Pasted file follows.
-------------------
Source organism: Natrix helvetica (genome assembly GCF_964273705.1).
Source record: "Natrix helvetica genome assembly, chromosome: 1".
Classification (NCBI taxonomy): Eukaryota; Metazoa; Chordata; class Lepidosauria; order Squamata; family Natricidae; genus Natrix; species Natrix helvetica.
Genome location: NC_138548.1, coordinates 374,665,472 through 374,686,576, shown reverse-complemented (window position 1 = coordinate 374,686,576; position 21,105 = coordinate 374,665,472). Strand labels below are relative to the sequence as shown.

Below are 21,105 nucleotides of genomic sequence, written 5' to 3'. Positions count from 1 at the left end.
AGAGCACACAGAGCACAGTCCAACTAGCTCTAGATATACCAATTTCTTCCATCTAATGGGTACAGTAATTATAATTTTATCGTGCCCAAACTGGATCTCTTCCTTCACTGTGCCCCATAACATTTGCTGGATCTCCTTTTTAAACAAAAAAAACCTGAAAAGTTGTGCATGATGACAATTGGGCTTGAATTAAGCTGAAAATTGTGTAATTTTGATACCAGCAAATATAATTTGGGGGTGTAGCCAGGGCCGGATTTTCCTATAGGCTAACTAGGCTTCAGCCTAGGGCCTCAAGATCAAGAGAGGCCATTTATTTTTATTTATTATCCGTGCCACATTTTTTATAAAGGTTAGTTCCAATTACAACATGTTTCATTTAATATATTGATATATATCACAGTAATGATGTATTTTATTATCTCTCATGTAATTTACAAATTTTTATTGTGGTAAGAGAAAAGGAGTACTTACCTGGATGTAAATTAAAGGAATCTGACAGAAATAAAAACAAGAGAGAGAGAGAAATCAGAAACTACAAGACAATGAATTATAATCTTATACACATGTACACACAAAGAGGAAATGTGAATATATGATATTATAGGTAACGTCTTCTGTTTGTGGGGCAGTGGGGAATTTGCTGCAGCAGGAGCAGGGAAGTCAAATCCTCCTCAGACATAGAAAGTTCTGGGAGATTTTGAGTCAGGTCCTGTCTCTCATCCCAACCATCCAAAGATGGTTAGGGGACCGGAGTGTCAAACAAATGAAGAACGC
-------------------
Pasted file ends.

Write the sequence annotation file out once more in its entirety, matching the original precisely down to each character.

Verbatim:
Source organism: Natrix helvetica (genome assembly GCF_964273705.1).
Source record: "Natrix helvetica genome assembly, chromosome: 1".
Classification (NCBI taxonomy): Eukaryota; Metazoa; Chordata; class Lepidosauria; order Squamata; family Natricidae; genus Natrix; species Natrix helvetica.
Genome location: NC_138548.1, coordinates 374,665,472 through 374,686,576, shown reverse-complemented (window position 1 = coordinate 374,686,576; position 21,105 = coordinate 374,665,472). Strand labels below are relative to the sequence as shown.

Below are 21,105 nucleotides of genomic sequence, written 5' to 3'. Positions count from 1 at the left end.
AGAGCACACAGAGCACAGTCCAACTAGCTCTAGATATACCAATTTCTTCCATCTAATGGGTACAGTAATTATAATTTTATCGTGCCCAAACTGGATCTCTTCCTTCACTGTGCCCCATAACATTTGCTGGATCTCCTTTTTAAACAAAAAAAACCTGAAAAGTTGTGCATGATGACAATTGGGCTTGAATTAAGCTGAAAATTGTGTAATTTTGATACCAGCAAATATAATTTGGGGGTGTAGCCAGGGCCGGATTTTCCTATAGGCTAACTAGGCTTCAGCCTAGGGCCTCAAGATCAAGAGAGGCCATTTATTTTTATTTATTATCCGTGCCACATTTTTTATAAAGGTTAGTTCCAATTACAACATGTTTCATTTAATATATTGATATATATCACAGTAATGATGTATTTTATTATCTCTCATGTAATTTACAAATTTTTATTGTGGTAAGAGAAAAGGAGTACTTACCTGGATGTAAATTAAAGGAATCTGACAGAAATAAAAACAAGAGAGAGAGAGAAATCAGAAACTACAAGACAATGAATTATAATCTTATACACATGTACACACAAAGAGGAAATGTGAATATATGATATTATAGGTAACGTCTTCTGTTTGTGGGGCAGTGGGGAATTTGCTGCAGCAGGAGCAGGGAAGTCAAATCCTCCTCAGACATAGAAAGTTCTGGGAGATTTTGAGTCAGGTCCTGTCTCTCATCCCAACCATCCAAAGATGGTTAGGGGACCGGAGTGTCAAACAAATGAAGAACGC